Broadband Communities

JAN-FEB 2018

BROADBAND COMMUNITIES is the leading source of information on digital and broadband technologies for buildings and communities. Our editorial aims to accelerate the deployment of Fiber-To-The-Home and Fiber-To-The-Premises.

Issue link:

Contents of this Issue


Page 55 of 70

J A N U A R Y / F E B R U A R Y 2 0 1 8 | w w w. b r o a d b a n d c o m m u n i t i e s . c o m | B R O A D B A N D C O M M U N I T I E S | 4 7 interns to help implement the recommendations. About 119 microgrants were awarded in all. e DCED selected 20 partners for the program, and the partners in turn reached out to 600 businesses and nonprofits and 300 libraries. "Essentially, they developed customized checklists and an interviewing process, assessed the clients' current utilization, and laid out ways to improve their utilization," Suleski explains. For some businesses, the major barrier was a lack of good options for internet access. Suleski tells the story of a guest lodge that tried to market itself as a conference center although it had access only to satellite broadband. After a guest watching YouTube videos maxed out the satellite data cap, bringing down the reservation system, the owners realized they needed a better solution before they could appeal to conference planners. e technical assistance program helped them identify a more suitable provider. In other cases, companies needed technical help to create websites, implement e-commerce or improve communication among their locations. Libraries needed help offering public access to the internet – and deciding how much access they should provide. MANUFACTURING IS COOL One of the technical assistance partners was MANTEC, an industrial resource center that supports small and mid-sized manufacturers in south central Pennsylvania and helps them progress toward advanced manufacturing technologies. Even after the NTIA grant period, MANTEC continues to perform digital assessments for companies and develop customized implementation plans regarding broadband. John Lloyd, president and CEO of MANTEC, says, "Technology is changing at a breakneck pace, and many manufacturers are not keeping up with it. We are creating awareness of that change and helping them take advantage of it." MANTEC's smart manufacturing lab demonstrates robotics and 3D printing to manufacturing companies and students, generating enthusiasm from both parties. To help develop the skilled industrial workforce of the future, the agency also participates in a program called "What's So Cool About Manufacturing?" in which teams of eighth-graders are sent to manufacturing plants with action camcorders to create videos. (e Harley-Davidson motorcycle plant in York, Pennsylvania, is a perennial favorite of the student visitors.) Last year, the video contest from the program garnered 58,000 votes on YouTube. Lloyd says the best way to help small manufacturers – whether their problems involve broadband, succession plans or enterprise resource planning – is to build a relationship with the CEO, assess the company's needs and identify its pain points. "We don't go in with the idea that they need this or that," he says. "We assess the current condition, get the vision of the CEO on where the company should be in three to five years, do a gap analysis, and lead the company through a series of projects to get it there." Most manufacturers already use some information technology, but frequently their systems are disjointed and obsolete. MANTEC's projects often involve migrating these systems onto cloud-based platforms in which all processes, from shop-floor control to resource planning, inventory, sales, marketing and accounting, are seamlessly integrated. Such systems are generally easier to manage and use than older, siloed systems. ey require much less investment in computer hardware and IT staff, and they often pay for themselves quickly in terms of inventory reductions, production efficiencies and increased sales. However, they require reliable broadband access. Another MANTEC case, described on its website, involved helping a company implement a cloud-based education portal to educate service technicians about problem resolution in the field. e system helped the company generate new and retained sales that amounted to more than 10 times the technology investment, and three new people were hired as a result. THE STUDENT CONNECTION e Pennsylvania Technical Assistance Program (PennTAP), which is part of Pennsylvania State University, was another partner on the NTIA grant program but no longer works on broadband issues; most of its current efforts involve helping manufacturers become more energy efficient and innovative. For the NTIA program, PennTAP targeted small businesses, A Pennsylvania resident's letter to a library that benefited from the Broadband Technical Assistance Program shows how important broadband is for getting people back into the workforce.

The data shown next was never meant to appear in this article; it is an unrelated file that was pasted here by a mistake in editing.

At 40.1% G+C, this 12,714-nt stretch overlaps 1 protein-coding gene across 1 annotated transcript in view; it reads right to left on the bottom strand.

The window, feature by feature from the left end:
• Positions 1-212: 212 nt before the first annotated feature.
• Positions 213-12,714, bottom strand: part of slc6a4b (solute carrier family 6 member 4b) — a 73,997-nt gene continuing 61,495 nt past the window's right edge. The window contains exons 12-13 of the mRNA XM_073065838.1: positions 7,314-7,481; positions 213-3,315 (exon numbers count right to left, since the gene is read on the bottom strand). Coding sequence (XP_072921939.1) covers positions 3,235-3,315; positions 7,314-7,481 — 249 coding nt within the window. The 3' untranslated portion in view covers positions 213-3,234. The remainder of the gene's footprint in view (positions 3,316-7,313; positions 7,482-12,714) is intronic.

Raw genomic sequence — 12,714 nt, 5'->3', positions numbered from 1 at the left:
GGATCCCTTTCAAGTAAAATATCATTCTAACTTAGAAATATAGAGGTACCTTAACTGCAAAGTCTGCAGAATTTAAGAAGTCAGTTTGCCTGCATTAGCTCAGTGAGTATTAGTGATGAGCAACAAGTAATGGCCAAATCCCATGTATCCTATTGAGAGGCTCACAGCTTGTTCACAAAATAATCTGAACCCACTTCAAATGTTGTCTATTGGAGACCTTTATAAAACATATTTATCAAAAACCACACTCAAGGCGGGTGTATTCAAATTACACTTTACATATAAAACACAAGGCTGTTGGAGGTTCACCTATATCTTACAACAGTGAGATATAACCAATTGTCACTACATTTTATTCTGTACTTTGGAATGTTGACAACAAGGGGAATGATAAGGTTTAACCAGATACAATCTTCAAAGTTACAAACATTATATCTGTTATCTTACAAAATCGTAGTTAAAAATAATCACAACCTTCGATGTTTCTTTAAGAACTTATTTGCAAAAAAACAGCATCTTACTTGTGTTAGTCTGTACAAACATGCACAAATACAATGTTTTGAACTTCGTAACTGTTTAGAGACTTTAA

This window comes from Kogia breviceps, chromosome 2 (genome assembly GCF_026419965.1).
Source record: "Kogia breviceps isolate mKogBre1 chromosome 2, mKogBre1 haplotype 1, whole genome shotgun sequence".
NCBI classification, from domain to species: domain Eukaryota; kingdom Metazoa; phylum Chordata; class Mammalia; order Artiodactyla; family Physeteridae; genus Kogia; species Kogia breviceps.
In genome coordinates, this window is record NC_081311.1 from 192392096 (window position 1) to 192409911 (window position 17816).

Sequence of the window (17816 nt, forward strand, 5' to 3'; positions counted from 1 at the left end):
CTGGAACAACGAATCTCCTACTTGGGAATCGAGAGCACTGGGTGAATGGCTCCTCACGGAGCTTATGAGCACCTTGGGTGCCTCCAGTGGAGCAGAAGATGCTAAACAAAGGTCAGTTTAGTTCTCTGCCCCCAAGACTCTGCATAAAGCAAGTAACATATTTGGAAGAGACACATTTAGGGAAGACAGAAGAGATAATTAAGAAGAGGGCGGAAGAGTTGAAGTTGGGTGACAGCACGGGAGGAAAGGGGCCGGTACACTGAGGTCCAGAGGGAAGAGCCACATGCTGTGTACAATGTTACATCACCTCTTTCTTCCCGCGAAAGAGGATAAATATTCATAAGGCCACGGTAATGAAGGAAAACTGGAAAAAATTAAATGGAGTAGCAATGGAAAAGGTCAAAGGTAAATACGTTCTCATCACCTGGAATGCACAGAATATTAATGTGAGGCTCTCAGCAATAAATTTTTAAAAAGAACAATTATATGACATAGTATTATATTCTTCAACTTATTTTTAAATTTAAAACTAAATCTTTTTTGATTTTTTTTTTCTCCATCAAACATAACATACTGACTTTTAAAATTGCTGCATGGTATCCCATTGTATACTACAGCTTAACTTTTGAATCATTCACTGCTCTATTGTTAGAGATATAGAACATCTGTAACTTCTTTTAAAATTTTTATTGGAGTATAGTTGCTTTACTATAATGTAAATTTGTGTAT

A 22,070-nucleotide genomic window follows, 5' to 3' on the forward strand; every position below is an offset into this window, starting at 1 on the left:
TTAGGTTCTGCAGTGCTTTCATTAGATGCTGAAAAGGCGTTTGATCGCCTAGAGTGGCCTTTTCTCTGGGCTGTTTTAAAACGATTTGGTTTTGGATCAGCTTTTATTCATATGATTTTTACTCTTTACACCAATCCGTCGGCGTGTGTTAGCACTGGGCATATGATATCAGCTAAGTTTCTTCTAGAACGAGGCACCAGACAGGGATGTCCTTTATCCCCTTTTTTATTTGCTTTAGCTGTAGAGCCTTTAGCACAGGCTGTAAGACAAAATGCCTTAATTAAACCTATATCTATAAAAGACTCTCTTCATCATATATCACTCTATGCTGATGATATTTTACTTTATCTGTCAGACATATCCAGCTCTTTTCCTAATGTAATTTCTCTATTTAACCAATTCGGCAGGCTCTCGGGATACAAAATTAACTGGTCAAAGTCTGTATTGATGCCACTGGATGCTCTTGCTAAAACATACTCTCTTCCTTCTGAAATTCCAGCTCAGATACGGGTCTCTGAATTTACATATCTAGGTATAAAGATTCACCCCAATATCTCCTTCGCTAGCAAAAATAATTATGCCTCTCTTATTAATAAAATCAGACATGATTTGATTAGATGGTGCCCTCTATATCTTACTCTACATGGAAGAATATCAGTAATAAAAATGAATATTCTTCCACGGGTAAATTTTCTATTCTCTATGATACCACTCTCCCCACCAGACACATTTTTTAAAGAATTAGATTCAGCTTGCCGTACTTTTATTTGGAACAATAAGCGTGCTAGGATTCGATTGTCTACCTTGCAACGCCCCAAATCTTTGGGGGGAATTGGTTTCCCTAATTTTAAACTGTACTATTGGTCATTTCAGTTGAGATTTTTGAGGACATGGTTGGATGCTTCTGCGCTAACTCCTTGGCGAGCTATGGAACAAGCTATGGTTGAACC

Articles in this issue

Links on this page

Archives of this issue

view archives of Broadband Communities - JAN-FEB 2018